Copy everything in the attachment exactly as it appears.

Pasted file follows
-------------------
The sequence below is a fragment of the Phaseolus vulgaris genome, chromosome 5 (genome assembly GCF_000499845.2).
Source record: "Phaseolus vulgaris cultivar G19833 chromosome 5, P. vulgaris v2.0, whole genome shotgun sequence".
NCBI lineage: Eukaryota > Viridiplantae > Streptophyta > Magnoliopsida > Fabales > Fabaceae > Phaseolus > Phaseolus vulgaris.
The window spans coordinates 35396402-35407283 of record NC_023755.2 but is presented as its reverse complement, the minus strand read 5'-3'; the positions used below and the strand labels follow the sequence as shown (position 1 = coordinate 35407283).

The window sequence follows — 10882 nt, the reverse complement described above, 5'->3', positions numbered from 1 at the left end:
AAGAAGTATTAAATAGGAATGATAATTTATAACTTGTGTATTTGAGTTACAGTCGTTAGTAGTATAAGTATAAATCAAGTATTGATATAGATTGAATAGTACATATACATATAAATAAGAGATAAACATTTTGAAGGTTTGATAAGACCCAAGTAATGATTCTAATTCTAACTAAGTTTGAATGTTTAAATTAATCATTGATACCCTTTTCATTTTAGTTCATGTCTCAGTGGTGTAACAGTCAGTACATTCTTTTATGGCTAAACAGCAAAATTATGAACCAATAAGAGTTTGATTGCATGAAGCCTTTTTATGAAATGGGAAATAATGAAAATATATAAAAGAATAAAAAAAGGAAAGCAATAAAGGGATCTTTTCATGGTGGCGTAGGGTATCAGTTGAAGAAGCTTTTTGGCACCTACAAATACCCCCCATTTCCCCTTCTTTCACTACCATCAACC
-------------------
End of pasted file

The sequence below is a fragment of the Phaseolus vulgaris genome, chromosome 5 (genome assembly GCF_000499845.2).
Source record: "Phaseolus vulgaris cultivar G19833 chromosome 5, P. vulgaris v2.0, whole genome shotgun sequence".
NCBI lineage: Eukaryota > Viridiplantae > Streptophyta > Magnoliopsida > Fabales > Fabaceae > Phaseolus > Phaseolus vulgaris.
The window spans coordinates 35396402-35407283 of record NC_023755.2 but is presented as its reverse complement, the minus strand read 5'-3'; the positions used below and the strand labels follow the sequence as shown (position 1 = coordinate 35407283).

The window sequence follows — 10882 nt, the reverse complement described above, 5'->3', positions numbered from 1 at the left end:
AAGAAGTATTAAATAGGAATGATAATTTATAACTTGTGTATTTGAGTTACAGTCGTTAGTAGTATAAGTATAAATCAAGTATTGATATAGATTGAATAGTACATATACATATAAATAAGAGATAAACATTTTGAAGGTTTGATAAGACCCAAGTAATGATTCTAATTCTAACTAAGTTTGAATGTTTAAATTAATCATTGATACCCTTTTCATTTTAGTTCATGTCTCAGTGGTGTAACAGTCAGTACATTCTTTTATGGCTAAACAGCAAAATTATGAACCAATAAGAGTTTGATTGCATGAAGCCTTTTTATGAAATGGGAAATAATGAAAATATATAAAAGAATAAAAAAAGGAAAGCAATAAAGGGATCTTTTCATGGTGGCGTAGGGTATCAGTTGAAGAAGCTTTTTGGCACCTACAAATACCCCCCATTTCCCCTTCTTTCACTACCATCAACC